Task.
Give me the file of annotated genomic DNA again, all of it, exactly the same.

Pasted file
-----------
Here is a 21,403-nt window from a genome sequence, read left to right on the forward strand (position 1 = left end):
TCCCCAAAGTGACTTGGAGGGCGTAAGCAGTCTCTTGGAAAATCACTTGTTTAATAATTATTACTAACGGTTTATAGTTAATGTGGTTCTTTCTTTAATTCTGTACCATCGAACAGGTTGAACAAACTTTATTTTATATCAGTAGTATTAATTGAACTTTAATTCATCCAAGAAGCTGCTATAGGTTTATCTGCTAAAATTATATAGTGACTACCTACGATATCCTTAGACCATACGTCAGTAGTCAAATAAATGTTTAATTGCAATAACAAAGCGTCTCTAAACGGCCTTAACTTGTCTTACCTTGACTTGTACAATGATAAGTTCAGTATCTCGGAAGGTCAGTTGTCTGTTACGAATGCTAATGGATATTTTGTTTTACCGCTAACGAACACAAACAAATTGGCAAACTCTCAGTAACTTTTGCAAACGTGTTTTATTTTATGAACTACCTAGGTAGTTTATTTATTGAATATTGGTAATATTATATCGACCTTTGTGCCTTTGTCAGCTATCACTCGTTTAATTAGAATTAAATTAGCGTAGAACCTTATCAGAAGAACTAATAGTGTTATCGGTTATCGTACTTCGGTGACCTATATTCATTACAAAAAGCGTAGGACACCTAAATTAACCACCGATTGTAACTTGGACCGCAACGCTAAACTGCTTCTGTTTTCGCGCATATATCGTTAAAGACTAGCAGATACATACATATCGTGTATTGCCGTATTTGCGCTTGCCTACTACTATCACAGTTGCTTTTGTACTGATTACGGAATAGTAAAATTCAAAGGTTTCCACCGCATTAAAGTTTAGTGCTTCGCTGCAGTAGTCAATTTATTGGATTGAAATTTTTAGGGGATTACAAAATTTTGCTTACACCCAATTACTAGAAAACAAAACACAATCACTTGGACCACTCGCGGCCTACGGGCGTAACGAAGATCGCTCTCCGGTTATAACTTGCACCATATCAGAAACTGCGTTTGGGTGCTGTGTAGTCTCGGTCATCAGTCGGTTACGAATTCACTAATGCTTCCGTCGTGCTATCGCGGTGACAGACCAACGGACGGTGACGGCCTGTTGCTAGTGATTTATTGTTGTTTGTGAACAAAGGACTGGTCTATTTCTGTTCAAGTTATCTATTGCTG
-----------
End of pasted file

Here is a 21,403-nt window from a genome sequence, read left to right on the forward strand (position 1 = left end):
TCCCCAAAGTGACTTGGAGGGCGTAAGCAGTCTCTTGGAAAATCACTTGTTTAATAATTATTACTAACGGTTTATAGTTAATGTGGTTCTTTCTTTAATTCTGTACCATCGAACAGGTTGAACAAACTTTATTTTATATCAGTAGTATTAATTGAACTTTAATTCATCCAAGAAGCTGCTATAGGTTTATCTGCTAAAATTATATAGTGACTACCTACGATATCCTTAGACCATACGTCAGTAGTCAAATAAATGTTTAATTGCAATAACAAAGCGTCTCTAAACGGCCTTAACTTGTCTTACCTTGACTTGTACAATGATAAGTTCAGTATCTCGGAAGGTCAGTTGTCTGTTACGAATGCTAATGGATATTTTGTTTTACCGCTAACGAACACAAACAAATTGGCAAACTCTCAGTAACTTTTGCAAACGTGTTTTATTTTATGAACTACCTAGGTAGTTTATTTATTGAATATTGGTAATATTATATCGACCTTTGTGCCTTTGTCAGCTATCACTCGTTTAATTAGAATTAAATTAGCGTAGAACCTTATCAGAAGAACTAATAGTGTTATCGGTTATCGTACTTCGGTGACCTATATTCATTACAAAAAGCGTAGGACACCTAAATTAACCACCGATTGTAACTTGGACCGCAACGCTAAACTGCTTCTGTTTTCGCGCATATATCGTTAAAGACTAGCAGATACATACATATCGTGTATTGCCGTATTTGCGCTTGCCTACTACTATCACAGTTGCTTTTGTACTGATTACGGAATAGTAAAATTCAAAGGTTTCCACCGCATTAAAGTTTAGTGCTTCGCTGCAGTAGTCAATTTATTGGATTGAAATTTTTAGGGGATTACAAAATTTTGCTTACACCCAATTACTAGAAAACAAAACACAATCACTTGGACCACTCGCGGCCTACGGGCGTAACGAAGATCGCTCTCCGGTTATAACTTGCACCATATCAGAAACTGCGTTTGGGTGCTGTGTAGTCTCGGTCATCAGTCGGTTACGAATTCACTAATGCTTCCGTCGTGCTATCGCGGTGACAGACCAACGGACGGTGACGGCCTGTTGCTAGTGATTTATTGTTGTTTGTGAACAAAGGACTGGTCTATTTCTGTTCAAGTTATCTATTGCTG